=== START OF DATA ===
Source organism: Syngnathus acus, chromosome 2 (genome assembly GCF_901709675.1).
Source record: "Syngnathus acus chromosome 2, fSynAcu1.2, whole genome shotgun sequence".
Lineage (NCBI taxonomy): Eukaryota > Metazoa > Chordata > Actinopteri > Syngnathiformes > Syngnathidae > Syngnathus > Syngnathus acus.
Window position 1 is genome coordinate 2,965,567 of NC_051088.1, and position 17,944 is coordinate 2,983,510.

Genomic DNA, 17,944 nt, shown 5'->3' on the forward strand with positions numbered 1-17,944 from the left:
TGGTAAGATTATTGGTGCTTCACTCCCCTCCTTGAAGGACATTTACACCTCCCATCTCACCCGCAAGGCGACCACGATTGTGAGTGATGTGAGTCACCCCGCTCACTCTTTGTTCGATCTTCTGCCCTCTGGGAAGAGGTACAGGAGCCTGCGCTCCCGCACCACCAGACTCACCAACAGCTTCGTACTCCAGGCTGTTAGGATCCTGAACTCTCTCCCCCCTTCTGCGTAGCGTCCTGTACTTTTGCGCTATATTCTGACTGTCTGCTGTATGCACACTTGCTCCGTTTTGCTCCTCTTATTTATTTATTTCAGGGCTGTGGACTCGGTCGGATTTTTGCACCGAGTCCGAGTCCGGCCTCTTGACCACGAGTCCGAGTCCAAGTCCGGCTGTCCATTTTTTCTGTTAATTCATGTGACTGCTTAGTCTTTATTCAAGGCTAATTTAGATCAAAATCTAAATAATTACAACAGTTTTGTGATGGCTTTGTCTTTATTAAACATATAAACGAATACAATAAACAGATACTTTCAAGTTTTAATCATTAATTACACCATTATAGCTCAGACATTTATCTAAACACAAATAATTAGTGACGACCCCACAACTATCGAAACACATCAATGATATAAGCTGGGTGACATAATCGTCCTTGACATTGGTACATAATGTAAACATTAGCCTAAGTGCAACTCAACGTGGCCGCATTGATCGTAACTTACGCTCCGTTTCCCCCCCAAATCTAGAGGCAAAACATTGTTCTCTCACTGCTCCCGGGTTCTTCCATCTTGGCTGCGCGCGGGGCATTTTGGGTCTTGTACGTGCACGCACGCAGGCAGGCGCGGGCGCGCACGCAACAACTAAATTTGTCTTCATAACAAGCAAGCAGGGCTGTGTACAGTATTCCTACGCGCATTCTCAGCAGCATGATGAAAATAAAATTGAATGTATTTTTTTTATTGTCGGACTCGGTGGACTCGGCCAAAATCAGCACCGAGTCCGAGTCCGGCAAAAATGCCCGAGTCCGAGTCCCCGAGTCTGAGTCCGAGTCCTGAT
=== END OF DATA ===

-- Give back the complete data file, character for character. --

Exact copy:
Source organism: Syngnathus acus, chromosome 2 (genome assembly GCF_901709675.1).
Source record: "Syngnathus acus chromosome 2, fSynAcu1.2, whole genome shotgun sequence".
Lineage (NCBI taxonomy): Eukaryota > Metazoa > Chordata > Actinopteri > Syngnathiformes > Syngnathidae > Syngnathus > Syngnathus acus.
Window position 1 is genome coordinate 2,965,567 of NC_051088.1, and position 17,944 is coordinate 2,983,510.

Genomic DNA, 17,944 nt, shown 5'->3' on the forward strand with positions numbered 1-17,944 from the left:
TGGTAAGATTATTGGTGCTTCACTCCCCTCCTTGAAGGACATTTACACCTCCCATCTCACCCGCAAGGCGACCACGATTGTGAGTGATGTGAGTCACCCCGCTCACTCTTTGTTCGATCTTCTGCCCTCTGGGAAGAGGTACAGGAGCCTGCGCTCCCGCACCACCAGACTCACCAACAGCTTCGTACTCCAGGCTGTTAGGATCCTGAACTCTCTCCCCCCTTCTGCGTAGCGTCCTGTACTTTTGCGCTATATTCTGACTGTCTGCTGTATGCACACTTGCTCCGTTTTGCTCCTCTTATTTATTTATTTCAGGGCTGTGGACTCGGTCGGATTTTTGCACCGAGTCCGAGTCCGGCCTCTTGACCACGAGTCCGAGTCCAAGTCCGGCTGTCCATTTTTTCTGTTAATTCATGTGACTGCTTAGTCTTTATTCAAGGCTAATTTAGATCAAAATCTAAATAATTACAACAGTTTTGTGATGGCTTTGTCTTTATTAAACATATAAACGAATACAATAAACAGATACTTTCAAGTTTTAATCATTAATTACACCATTATAGCTCAGACATTTATCTAAACACAAATAATTAGTGACGACCCCACAACTATCGAAACACATCAATGATATAAGCTGGGTGACATAATCGTCCTTGACATTGGTACATAATGTAAACATTAGCCTAAGTGCAACTCAACGTGGCCGCATTGATCGTAACTTACGCTCCGTTTCCCCCCCAAATCTAGAGGCAAAACATTGTTCTCTCACTGCTCCCGGGTTCTTCCATCTTGGCTGCGCGCGGGGCATTTTGGGTCTTGTACGTGCACGCACGCAGGCAGGCGCGGGCGCGCACGCAACAACTAAATTTGTCTTCATAACAAGCAAGCAGGGCTGTGTACAGTATTCCTACGCGCATTCTCAGCAGCATGATGAAAATAAAATTGAATGTATTTTTTTTATTGTCGGACTCGGTGGACTCGGCCAAAATCAGCACCGAGTCCGAGTCCGGCAAAAATGCCCGAGTCCGAGTCCCCGAGTCTGAGTCCGAGTCCTGAT